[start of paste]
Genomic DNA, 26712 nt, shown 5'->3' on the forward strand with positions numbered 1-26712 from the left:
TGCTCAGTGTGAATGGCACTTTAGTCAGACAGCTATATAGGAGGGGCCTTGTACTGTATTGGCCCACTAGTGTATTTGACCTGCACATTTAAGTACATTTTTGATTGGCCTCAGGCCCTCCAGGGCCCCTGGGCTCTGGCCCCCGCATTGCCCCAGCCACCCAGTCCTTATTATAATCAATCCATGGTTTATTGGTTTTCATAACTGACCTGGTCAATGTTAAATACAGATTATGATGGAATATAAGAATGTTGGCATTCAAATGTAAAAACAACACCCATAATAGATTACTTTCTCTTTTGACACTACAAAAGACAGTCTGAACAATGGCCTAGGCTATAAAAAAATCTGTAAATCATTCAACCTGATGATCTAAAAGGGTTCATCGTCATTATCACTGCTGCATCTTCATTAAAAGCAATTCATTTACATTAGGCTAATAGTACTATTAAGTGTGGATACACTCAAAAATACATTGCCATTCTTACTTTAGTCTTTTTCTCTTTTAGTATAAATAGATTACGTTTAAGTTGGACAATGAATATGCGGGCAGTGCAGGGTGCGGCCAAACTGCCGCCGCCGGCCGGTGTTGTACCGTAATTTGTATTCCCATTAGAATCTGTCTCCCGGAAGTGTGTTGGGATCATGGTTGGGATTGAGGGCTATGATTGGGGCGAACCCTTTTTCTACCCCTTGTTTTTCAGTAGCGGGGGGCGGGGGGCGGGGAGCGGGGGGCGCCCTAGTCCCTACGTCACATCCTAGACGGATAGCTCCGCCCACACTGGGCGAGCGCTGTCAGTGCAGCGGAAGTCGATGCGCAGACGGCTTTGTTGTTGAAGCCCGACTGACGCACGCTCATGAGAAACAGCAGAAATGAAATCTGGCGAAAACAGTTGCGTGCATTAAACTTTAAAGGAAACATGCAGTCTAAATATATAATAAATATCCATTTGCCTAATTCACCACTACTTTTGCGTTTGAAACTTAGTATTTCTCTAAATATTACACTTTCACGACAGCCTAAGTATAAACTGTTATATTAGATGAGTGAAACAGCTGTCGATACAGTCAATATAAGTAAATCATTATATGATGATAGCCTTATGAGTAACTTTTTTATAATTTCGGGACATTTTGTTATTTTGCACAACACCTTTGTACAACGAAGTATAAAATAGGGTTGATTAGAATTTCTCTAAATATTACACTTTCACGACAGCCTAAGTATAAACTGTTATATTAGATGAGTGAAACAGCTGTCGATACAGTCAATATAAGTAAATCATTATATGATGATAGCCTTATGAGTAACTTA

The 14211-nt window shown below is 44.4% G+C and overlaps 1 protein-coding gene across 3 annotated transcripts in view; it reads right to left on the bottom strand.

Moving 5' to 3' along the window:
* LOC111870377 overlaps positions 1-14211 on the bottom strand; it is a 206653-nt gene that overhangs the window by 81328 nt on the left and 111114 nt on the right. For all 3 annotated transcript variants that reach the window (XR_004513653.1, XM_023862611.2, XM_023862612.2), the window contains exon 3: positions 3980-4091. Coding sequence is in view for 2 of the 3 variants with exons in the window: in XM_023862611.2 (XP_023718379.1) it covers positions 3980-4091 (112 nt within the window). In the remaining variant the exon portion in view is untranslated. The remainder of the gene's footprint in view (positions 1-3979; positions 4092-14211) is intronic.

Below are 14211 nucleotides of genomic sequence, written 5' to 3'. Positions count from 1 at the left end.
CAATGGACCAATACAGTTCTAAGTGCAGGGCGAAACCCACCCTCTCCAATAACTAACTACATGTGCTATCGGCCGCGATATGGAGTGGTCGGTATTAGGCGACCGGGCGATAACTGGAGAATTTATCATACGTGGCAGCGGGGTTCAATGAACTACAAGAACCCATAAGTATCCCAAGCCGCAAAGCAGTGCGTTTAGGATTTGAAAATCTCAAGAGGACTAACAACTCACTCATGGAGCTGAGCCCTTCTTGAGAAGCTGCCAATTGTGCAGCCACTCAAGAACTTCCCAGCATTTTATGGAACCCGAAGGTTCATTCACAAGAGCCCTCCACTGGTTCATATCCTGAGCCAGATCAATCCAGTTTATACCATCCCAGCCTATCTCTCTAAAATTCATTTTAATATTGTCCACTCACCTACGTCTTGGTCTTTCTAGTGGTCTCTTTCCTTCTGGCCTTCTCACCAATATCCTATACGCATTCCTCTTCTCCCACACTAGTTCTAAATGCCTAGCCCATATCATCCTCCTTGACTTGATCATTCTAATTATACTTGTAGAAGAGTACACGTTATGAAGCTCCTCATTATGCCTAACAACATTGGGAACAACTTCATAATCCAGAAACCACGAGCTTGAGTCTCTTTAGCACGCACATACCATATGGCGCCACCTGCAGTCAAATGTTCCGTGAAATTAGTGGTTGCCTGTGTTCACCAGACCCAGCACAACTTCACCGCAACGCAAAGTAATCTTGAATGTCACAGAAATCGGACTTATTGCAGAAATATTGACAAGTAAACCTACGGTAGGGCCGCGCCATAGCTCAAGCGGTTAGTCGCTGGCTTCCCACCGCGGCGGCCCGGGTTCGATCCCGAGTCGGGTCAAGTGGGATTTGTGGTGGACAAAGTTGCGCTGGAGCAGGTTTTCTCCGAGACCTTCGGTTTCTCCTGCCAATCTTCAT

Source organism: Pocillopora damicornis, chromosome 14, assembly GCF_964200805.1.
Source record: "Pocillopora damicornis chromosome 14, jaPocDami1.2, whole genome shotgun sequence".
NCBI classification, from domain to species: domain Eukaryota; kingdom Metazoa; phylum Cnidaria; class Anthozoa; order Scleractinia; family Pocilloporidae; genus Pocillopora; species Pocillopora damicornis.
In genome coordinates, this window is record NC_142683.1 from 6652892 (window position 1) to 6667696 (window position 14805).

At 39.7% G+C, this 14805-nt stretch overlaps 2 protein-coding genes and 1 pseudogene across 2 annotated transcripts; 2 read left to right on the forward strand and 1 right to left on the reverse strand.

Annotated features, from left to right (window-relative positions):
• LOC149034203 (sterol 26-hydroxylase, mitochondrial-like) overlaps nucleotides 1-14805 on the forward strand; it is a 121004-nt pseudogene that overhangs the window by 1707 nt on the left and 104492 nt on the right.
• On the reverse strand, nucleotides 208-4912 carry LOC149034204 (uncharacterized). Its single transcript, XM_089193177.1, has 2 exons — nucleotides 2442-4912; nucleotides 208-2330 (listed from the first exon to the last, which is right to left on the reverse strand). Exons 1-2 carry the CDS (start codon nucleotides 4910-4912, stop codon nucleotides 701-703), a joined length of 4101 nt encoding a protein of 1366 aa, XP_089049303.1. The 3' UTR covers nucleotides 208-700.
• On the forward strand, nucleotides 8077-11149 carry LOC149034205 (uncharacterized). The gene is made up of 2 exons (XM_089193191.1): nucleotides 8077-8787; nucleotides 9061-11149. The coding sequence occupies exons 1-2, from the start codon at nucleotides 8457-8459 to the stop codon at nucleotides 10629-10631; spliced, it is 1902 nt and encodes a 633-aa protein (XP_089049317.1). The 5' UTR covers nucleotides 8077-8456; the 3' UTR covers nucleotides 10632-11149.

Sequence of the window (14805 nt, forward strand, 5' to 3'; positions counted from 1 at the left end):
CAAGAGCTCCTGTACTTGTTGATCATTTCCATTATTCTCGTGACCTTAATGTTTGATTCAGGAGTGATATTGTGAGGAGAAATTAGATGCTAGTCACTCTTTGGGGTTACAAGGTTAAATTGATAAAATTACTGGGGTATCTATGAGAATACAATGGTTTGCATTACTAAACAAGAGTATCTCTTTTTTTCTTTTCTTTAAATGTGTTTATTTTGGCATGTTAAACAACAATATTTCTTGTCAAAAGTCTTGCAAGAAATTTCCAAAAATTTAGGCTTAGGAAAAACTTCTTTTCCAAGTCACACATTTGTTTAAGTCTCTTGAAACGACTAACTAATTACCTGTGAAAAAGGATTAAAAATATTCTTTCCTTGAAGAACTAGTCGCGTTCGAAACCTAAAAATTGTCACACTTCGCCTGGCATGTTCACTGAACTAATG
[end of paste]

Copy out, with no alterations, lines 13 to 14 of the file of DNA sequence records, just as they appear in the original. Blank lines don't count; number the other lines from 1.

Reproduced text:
Annotated features, from left to right (window-relative positions):
• LOC149034203 (sterol 26-hydroxylase, mitochondrial-like) overlaps nucleotides 1-14805 on the forward strand; it is a 121004-nt pseudogene that overhangs the window by 1707 nt on the left and 104492 nt on the right.